Dissection of the extracranial carotid and vertebral arteries is responsible for 2–3% of all strokes and for 20% of ischaemic events in the population of young people under the age of 45. Vertebral artery dissection is a very rare yet serious condition. The annual overall incidence of vertebral artery dissection is estimated at 1 to 1.5 per 100 000 persons. Its clinical manifestation is very nonspecific and diverse. The most typical clinical sign is sudden unilateral headache accompanied by neck pain. Other symptoms include systemic and non-systemic headaches as well as infarction or transient ischaemic attack in posterior circulation territorial area inn case where the intracranial vertebral artery dissection is associated with subarachnoid haemorrhage. The aetiology of dissection remains unclear and connected with multiple risk factors. Vertebral artery dissection can be caused by blunt force trauma of the head or neck or it can be spontaneous. The aetiology of spontaneous vertebral artery dissection includes vascular and genetic factors as well as structural defects of the arterial wall associated with connective tissue disorders. The diagnosis of vertebral artery dissection has to be established based on anamnesis, clinical features and imaging examination. Catheter cerebral angiography is the gold standard of diagnosis of arterial dissection, but also computed tomography angiography has been proven to have a very high sensitivity and specificity. In most cases extracranial vertebral artery dissection carries a good prognosis. The treatment of vertebral artery dissection is conservative and includes the use of anticoagulation and antiplatelet drugs. Surgical or endovascular treatment can be applied only for selected and small group of patients. Authors emphasize that clinical features can be very unspecific and vertebral dissection may be misdiagnosed especially in the first hours following the manifestation of symptoms. Vertebral artery dissection should be taken into consideration in the diagnosis of stroke in young persons despite unspecified symptoms and without traumatic history.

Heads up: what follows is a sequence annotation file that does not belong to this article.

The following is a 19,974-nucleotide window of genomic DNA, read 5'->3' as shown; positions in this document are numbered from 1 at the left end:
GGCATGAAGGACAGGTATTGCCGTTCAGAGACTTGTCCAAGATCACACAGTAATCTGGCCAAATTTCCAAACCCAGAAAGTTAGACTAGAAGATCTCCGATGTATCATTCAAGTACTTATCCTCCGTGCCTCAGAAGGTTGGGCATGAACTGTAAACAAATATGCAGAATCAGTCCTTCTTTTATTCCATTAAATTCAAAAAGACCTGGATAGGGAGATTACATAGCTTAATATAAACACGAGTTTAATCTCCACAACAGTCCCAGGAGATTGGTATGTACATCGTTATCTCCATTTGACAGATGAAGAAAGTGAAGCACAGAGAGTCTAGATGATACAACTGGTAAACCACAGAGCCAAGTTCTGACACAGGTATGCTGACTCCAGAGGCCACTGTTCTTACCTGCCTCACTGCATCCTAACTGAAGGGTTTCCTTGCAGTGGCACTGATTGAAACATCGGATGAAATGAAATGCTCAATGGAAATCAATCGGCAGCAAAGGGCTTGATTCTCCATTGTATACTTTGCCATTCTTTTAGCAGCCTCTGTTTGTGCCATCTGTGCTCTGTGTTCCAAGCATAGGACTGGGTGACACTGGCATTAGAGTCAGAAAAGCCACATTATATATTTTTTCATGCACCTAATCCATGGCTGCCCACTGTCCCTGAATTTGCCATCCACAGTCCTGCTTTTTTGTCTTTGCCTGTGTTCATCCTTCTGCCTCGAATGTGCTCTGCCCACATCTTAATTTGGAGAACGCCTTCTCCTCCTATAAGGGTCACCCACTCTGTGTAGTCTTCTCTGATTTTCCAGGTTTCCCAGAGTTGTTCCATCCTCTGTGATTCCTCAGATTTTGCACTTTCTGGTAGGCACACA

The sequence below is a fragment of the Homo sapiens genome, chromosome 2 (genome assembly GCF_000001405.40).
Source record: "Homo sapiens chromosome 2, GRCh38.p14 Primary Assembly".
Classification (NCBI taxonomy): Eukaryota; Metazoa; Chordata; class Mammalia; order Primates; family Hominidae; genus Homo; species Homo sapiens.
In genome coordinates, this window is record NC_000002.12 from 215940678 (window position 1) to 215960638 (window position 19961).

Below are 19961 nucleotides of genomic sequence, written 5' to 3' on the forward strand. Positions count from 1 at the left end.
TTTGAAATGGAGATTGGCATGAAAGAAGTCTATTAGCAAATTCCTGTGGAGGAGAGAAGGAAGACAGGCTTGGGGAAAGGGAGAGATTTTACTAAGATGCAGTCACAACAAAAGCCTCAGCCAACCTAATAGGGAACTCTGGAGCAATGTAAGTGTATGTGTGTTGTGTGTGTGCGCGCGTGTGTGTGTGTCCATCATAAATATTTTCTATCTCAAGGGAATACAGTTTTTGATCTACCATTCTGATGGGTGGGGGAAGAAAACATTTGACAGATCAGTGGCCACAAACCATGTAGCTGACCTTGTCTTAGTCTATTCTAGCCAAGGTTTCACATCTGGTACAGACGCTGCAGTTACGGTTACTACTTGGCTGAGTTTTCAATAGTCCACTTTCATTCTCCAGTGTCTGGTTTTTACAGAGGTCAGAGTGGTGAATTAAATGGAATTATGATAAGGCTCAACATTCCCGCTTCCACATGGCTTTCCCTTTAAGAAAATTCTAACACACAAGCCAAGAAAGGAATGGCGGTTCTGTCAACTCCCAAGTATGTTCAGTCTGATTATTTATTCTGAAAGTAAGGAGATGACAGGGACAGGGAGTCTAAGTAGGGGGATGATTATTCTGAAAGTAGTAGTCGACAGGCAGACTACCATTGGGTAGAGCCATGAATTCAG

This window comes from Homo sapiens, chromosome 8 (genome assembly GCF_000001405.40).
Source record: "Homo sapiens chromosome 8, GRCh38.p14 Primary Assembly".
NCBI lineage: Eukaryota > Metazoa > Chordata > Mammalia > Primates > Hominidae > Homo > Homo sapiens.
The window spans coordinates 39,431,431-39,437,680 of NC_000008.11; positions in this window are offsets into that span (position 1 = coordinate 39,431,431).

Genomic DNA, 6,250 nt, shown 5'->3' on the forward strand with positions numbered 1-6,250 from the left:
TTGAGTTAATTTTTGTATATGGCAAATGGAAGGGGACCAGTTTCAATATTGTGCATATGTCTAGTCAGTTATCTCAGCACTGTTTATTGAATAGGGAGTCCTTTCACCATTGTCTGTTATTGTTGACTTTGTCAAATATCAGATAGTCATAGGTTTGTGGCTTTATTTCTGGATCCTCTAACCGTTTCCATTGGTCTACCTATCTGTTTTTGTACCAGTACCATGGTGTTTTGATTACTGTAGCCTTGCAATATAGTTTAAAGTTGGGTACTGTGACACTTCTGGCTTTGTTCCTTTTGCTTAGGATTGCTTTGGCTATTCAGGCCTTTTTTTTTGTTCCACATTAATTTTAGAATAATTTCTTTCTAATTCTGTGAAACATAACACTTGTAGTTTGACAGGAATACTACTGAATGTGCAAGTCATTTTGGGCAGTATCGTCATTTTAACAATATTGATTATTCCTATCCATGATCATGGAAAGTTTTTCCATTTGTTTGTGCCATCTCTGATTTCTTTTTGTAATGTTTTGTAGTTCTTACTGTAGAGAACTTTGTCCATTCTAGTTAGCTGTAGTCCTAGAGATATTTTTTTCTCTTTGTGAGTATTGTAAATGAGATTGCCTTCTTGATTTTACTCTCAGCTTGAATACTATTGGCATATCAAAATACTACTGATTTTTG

Hyponatraemia is the most common electrolyte disorder observed in patients with a severe neurological condition, significantly affecting mortality. Both cerebral salt wasting syndrome and the syndrome of inappropriate antidiuretic hormone secretion manifest with hyponatraemia, showing at the same time a lot of similarities in the clinical picture and laboratory findings. However, due to different diagnostic and therapeutic processes, misdiagnosis can be a great danger for the patient. The treatment of inappropriate antidiuretic hormone secretion is associated with restricted fluid supply, as hyponatraemia is a result of an excess of free water in the body. In the case of cerebral salt wasting syndrome, severe loss of sodium in the urine is the main pathological mechanism of hyponatraemia; hence its treatment consists in sodium supplementation and fluid intake. The authors present a case of a 16-year-old patient treated surgically at the Department of Neurosurgery of the Provincial Medical Centre in Opole due to severe craniocerebral injury, as a result of which cerebral salt wasting syndrome developed on the 8th day. The diagnostic and therapeutic process, differential diagnosis and a review of the literature are included in the discussion. The authors believe that the information contained in the article will be helpful in the diagnosis and treatment of hyponatraemia in patients with a severe neurological condition.